“It puts more pressure on the college to try to find savings or other sources of revenue,” said Carl Vance, chief investment officer of Lewis & Clark College, whose trustees voted to decrease spending in February. “We’re trying to give less discounts.”

The Portland, Oregon-based liberal arts college, with a $228 million fund, had a 0.1 percent gain in fiscal 2015, Vance said. The 5.4 percent spending rate will be reduced annually by 0.2 percent until the 2020-2021 school year until it reaches 4.5 percent, he said.

No solution

“It’s going to be a combination of whatever can be identified,” Vance said about any spending cuts. “There’s no immediate solution here.”

Although large endowments have more of a cushion, they aren’t immune to monitoring spending rates—and even taking action. Lawrence Summers, former president at Harvard University, suggested in an April speech that the school, the richest in higher education, take into account the drop in interest rates when deciding on its payout.

Harvard’s payout

“If it makes sense for Harvard University to pay out 5 percent of its endowment in 1999 when the real interest rate was 4 percent, it’s really quite unlikely that it makes sense to pay out 5 percent of its endowment in 2016 when the real interest rate is zero,” Summers said in the speech to a group of economists.

Harvard’s $37 billion endowment disbursed $1.8 billion in fiscal 2015, resulting in a payout of 5.1 percent. The school said its target is an annual payout of 5 percent to 5.5 percent of market value. A Harvard spokesman declined to comment further.

Michigan State University trustees in April voted to cut its spending rate to 4.8 percent from 5 percent for fiscal 2017 and 4.6 for subsequent years. The $2.3 billion endowment gained 3.7 percent in fiscal 2015. Philip Zecher, chief investment officer, said it’s likely to post a loss for 2016.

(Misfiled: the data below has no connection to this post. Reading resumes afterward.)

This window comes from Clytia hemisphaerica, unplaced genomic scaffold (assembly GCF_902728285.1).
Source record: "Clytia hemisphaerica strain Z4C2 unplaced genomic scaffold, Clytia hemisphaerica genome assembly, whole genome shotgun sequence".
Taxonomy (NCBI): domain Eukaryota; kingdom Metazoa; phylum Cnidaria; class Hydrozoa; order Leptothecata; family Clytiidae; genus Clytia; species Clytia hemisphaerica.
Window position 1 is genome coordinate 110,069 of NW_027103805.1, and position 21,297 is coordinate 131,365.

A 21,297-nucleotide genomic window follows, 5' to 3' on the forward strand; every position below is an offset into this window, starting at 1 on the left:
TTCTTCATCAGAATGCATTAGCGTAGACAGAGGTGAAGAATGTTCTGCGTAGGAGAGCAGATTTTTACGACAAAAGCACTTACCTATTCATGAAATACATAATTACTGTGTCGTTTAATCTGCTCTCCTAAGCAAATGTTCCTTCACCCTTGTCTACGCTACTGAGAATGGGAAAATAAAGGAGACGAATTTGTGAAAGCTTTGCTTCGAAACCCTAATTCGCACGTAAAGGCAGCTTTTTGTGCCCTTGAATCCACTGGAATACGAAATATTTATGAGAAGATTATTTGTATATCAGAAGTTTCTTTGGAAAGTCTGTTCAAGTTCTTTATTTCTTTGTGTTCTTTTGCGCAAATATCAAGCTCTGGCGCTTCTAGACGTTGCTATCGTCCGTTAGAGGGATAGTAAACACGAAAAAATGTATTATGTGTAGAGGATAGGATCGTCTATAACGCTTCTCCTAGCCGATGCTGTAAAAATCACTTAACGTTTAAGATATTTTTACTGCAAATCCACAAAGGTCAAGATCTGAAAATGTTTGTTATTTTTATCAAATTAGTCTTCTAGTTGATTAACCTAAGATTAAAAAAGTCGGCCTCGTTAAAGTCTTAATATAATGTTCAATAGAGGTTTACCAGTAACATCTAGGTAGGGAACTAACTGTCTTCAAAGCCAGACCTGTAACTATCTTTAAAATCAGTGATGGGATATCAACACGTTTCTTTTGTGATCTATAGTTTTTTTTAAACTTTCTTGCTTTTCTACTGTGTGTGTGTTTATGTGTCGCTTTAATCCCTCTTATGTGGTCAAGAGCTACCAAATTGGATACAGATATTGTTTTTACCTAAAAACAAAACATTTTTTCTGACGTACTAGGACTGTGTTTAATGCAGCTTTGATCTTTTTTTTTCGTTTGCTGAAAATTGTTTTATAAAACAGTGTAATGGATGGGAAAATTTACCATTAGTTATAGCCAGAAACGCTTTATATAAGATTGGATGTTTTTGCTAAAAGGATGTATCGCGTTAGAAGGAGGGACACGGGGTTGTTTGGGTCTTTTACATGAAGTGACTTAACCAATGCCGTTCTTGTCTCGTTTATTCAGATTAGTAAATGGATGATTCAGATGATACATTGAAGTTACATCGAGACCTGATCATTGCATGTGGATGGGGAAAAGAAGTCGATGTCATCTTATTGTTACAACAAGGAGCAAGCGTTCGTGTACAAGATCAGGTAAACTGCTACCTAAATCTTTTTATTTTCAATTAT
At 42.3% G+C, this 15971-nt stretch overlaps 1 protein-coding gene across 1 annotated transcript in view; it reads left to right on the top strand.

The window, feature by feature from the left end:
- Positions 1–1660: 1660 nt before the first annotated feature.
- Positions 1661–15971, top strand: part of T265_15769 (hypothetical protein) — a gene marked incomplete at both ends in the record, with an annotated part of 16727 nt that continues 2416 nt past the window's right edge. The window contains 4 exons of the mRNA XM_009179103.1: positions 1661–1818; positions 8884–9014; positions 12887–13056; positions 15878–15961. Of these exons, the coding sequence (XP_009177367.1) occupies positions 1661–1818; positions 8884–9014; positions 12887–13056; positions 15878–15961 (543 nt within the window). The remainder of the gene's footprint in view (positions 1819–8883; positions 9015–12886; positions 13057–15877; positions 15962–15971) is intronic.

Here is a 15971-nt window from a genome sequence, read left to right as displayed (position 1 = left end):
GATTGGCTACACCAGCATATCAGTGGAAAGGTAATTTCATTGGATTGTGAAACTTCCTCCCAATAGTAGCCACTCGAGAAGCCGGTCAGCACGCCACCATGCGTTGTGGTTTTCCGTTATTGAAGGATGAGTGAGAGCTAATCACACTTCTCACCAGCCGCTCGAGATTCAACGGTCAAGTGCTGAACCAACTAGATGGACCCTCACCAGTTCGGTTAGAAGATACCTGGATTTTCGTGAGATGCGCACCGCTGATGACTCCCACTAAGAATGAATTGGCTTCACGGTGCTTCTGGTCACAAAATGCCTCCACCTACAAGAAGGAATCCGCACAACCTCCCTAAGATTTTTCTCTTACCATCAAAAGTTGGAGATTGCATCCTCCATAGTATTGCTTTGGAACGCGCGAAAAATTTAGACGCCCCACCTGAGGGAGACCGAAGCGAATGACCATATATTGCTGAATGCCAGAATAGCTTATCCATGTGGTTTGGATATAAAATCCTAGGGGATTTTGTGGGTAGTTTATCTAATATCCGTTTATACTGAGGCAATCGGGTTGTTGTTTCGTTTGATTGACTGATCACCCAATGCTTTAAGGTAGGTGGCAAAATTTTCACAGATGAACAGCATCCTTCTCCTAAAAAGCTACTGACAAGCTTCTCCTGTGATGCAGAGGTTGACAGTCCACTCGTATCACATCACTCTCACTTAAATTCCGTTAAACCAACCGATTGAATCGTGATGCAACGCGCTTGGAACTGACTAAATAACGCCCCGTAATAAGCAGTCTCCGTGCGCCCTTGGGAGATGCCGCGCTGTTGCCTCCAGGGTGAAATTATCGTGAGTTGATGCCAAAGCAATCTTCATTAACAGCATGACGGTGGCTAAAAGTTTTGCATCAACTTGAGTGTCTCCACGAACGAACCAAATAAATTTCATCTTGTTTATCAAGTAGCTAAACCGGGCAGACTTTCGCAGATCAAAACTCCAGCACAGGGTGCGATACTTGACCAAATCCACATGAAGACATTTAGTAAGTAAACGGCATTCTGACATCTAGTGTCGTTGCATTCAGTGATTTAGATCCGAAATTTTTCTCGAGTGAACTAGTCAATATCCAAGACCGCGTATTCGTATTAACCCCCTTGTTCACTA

“We wanted to be a little bit more proactive and do this gradually over the next two years,” Zecher said. “We thought it was better to take it now and with this anticipation of soft markets to come for a while.”

Congressional review

Congress is examining how tax-exempt endowments are managed and spent at the richest 56 private schools, and two committees are reviewing responses to an inquiry that began in February. According to data from 49 schools provided to Bloomberg, they spent 4.5 percent in fiscal 2015, 4.8 percent the previous year and 4.96 percent two years prior.

Lehigh University spent the most—6 percent on average for the three years. The school said it doesn’t plan to change its policy. The University of Rochester, which spent 5.3 percent over the three years, and Duke, at 5.4 percent in the same period, said they also won’t make adjustments.

“We’re raising money for the endowment through giving,” said Douglas Phillips, chief investment officer of Rochester’s $2.2 billion fund. “We think of the return on the endowment is not just what our markets are giving us but what are donors are giving us.”